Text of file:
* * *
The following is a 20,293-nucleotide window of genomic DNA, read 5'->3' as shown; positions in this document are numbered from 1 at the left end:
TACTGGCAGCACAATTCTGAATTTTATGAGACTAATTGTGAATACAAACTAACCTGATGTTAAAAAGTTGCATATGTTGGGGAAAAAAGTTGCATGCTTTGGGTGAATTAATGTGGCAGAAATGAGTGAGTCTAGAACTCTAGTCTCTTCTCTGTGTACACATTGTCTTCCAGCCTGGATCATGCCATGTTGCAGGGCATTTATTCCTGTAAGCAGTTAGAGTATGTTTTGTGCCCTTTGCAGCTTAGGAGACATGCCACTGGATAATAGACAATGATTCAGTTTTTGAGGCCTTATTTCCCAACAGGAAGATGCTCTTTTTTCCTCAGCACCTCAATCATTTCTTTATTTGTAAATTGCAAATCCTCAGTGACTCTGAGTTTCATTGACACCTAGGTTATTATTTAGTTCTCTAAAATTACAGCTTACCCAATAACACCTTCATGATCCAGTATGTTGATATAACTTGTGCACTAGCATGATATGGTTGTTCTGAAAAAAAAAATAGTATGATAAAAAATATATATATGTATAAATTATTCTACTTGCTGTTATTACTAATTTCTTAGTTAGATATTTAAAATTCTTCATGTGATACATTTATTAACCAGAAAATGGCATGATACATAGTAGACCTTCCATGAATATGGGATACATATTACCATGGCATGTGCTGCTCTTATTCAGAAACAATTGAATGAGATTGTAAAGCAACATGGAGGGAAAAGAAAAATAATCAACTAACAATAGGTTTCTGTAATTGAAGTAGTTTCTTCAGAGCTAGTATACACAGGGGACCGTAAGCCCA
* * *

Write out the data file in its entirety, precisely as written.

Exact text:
The following is a 20,293-nucleotide window of genomic DNA, read 5'->3' as shown; positions in this document are numbered from 1 at the left end:
TACTGGCAGCACAATTCTGAATTTTATGAGACTAATTGTGAATACAAACTAACCTGATGTTAAAAAGTTGCATATGTTGGGGAAAAAAGTTGCATGCTTTGGGTGAATTAATGTGGCAGAAATGAGTGAGTCTAGAACTCTAGTCTCTTCTCTGTGTACACATTGTCTTCCAGCCTGGATCATGCCATGTTGCAGGGCATTTATTCCTGTAAGCAGTTAGAGTATGTTTTGTGCCCTTTGCAGCTTAGGAGACATGCCACTGGATAATAGACAATGATTCAGTTTTTGAGGCCTTATTTCCCAACAGGAAGATGCTCTTTTTTCCTCAGCACCTCAATCATTTCTTTATTTGTAAATTGCAAATCCTCAGTGACTCTGAGTTTCATTGACACCTAGGTTATTATTTAGTTCTCTAAAATTACAGCTTACCCAATAACACCTTCATGATCCAGTATGTTGATATAACTTGTGCACTAGCATGATATGGTTGTTCTGAAAAAAAAAATAGTATGATAAAAAATATATATATGTATAAATTATTCTACTTGCTGTTATTACTAATTTCTTAGTTAGATATTTAAAATTCTTCATGTGATACATTTATTAACCAGAAAATGGCATGATACATAGTAGACCTTCCATGAATATGGGATACATATTACCATGGCATGTGCTGCTCTTATTCAGAAACAATTGAATGAGATTGTAAAGCAACATGGAGGGAAAAGAAAAATAATCAACTAACAATAGGTTTCTGTAATTGAAGTAGTTTCTTCAGAGCTAGTATACACAGGGGACCGTAAGCCCA